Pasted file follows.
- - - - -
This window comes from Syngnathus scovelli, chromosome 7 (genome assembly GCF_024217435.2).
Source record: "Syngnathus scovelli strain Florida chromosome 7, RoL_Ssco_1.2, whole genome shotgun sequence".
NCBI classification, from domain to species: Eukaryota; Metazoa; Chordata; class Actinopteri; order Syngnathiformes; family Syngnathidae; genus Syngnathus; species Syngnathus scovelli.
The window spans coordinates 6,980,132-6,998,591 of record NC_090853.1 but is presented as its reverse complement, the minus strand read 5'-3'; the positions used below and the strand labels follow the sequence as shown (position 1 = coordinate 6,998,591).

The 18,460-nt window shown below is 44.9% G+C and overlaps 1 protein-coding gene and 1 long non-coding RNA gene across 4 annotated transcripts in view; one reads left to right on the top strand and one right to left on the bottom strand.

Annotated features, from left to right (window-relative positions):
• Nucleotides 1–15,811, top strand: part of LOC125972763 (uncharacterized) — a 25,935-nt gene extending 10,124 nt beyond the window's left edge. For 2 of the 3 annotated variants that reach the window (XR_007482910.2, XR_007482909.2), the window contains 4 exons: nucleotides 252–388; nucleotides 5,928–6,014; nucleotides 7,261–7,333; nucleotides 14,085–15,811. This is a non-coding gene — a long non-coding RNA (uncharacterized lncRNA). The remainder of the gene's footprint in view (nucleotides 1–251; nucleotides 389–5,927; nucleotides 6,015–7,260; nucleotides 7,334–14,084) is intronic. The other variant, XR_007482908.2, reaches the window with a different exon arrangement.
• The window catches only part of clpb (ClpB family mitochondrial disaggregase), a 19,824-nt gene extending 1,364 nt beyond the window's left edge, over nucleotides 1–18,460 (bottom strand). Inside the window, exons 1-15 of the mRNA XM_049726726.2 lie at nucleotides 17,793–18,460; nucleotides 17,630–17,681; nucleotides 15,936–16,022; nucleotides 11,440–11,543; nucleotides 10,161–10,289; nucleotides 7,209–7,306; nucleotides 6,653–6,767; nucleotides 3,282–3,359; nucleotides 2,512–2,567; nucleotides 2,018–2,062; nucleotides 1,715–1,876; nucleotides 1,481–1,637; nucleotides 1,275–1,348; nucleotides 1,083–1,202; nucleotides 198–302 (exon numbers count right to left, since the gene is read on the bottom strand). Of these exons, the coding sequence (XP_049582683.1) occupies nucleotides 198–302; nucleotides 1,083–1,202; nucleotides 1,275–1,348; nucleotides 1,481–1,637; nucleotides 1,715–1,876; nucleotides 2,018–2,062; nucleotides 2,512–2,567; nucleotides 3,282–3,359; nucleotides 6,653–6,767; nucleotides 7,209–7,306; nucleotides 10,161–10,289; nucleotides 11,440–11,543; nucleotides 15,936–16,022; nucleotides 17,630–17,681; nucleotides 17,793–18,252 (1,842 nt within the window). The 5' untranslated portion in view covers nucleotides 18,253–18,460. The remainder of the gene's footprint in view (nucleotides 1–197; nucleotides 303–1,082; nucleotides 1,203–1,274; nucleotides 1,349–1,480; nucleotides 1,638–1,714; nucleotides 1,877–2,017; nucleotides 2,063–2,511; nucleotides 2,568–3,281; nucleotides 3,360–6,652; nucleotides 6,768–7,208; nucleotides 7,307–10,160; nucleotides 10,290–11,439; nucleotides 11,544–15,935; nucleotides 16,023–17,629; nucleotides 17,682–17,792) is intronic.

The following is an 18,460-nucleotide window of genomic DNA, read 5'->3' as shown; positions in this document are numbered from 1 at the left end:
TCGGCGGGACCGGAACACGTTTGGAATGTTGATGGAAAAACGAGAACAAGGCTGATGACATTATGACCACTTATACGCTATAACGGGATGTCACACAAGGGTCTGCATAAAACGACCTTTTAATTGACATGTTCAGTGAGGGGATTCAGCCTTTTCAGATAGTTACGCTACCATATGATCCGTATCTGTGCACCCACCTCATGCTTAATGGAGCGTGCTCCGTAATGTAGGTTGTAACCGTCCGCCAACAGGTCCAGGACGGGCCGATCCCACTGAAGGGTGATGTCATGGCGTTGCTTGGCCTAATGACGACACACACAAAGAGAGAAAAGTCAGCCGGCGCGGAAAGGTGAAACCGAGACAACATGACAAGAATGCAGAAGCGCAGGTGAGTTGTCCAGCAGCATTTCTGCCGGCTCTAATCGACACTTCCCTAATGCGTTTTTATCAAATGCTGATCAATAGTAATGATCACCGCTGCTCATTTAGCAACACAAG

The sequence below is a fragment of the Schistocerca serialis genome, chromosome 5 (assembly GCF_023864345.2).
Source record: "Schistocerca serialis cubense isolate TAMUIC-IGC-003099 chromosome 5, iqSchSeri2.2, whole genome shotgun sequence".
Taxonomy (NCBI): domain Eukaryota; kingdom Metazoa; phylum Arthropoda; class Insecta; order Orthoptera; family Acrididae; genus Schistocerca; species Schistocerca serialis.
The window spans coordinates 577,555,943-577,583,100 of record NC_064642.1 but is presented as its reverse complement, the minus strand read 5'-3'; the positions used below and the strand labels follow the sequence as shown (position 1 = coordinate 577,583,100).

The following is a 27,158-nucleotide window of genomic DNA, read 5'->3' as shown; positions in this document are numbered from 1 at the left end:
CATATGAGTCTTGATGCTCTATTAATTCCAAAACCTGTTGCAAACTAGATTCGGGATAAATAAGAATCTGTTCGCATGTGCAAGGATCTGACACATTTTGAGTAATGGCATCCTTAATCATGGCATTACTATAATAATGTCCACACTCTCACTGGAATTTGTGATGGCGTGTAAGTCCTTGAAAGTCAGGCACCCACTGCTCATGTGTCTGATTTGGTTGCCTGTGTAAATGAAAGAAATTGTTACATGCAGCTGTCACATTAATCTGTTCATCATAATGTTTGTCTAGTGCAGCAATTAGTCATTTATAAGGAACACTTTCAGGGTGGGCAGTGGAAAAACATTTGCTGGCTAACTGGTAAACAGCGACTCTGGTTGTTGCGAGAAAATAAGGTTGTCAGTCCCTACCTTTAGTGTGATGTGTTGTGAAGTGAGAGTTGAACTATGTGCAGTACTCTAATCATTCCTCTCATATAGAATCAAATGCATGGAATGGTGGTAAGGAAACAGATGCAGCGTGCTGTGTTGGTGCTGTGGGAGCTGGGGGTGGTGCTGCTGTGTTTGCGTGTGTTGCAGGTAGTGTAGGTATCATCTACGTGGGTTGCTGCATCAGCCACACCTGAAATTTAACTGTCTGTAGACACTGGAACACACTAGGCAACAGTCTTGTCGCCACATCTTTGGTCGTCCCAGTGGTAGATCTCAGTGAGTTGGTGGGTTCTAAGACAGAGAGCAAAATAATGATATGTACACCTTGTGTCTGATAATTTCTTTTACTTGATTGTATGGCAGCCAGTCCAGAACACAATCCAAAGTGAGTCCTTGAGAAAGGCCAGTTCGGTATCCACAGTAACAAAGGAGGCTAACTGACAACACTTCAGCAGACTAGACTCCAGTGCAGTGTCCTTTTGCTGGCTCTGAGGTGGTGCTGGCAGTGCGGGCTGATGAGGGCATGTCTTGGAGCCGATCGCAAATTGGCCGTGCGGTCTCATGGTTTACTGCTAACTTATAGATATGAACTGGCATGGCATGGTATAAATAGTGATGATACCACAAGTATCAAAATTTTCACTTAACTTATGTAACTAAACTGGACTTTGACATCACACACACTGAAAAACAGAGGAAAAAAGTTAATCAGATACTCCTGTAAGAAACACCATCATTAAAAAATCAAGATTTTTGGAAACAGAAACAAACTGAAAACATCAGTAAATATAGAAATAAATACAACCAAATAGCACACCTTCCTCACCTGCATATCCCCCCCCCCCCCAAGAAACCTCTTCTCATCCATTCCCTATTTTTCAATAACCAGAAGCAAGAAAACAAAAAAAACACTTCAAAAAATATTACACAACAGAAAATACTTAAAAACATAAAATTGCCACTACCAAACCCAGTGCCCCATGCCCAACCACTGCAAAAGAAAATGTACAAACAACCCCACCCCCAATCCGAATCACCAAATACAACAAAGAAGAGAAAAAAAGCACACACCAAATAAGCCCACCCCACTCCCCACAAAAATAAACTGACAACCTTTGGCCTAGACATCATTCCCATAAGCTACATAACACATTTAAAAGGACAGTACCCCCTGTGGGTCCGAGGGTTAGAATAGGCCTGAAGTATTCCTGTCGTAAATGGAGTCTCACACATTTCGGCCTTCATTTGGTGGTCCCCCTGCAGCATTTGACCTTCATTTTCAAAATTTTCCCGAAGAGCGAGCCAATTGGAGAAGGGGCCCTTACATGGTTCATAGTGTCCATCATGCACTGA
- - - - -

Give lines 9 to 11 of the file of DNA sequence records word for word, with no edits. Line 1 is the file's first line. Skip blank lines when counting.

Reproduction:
The following is an 18,460-nucleotide window of genomic DNA, read 5'->3' as shown; positions in this document are numbered from 1 at the left end:
TCGGCGGGACCGGAACACGTTTGGAATGTTGATGGAAAAACGAGAACAAGGCTGATGACATTATGACCACTTATACGCTATAACGGGATGTCACACAAGGGTCTGCATAAAACGACCTTTTAATTGACATGTTCAGTGAGGGGATTCAGCCTTTTCAGATAGTTACGCTACCATATGATCCGTATCTGTGCACCCACCTCATGCTTAATGGAGCGTGCTCCGTAATGTAGGTTGTAACCGTCCGCCAACAGGTCCAGGACGGGCCGATCCCACTGAAGGGTGATGTCATGGCGTTGCTTGGCCTAATGACGACACACACAAAGAGAGAAAAGTCAGCCGGCGCGGAAAGGTGAAACCGAGACAACATGACAAGAATGCAGAAGCGCAGGTGAGTTGTCCAGCAGCATTTCTGCCGGCTCTAATCGACACTTCCCTAATGCGTTTTTATCAAATGCTGATCAATAGTAATGATCACCGCTGCTCATTTAGCAACACAAG

The sequence below is a fragment of the Schistocerca serialis genome, chromosome 5 (assembly GCF_023864345.2).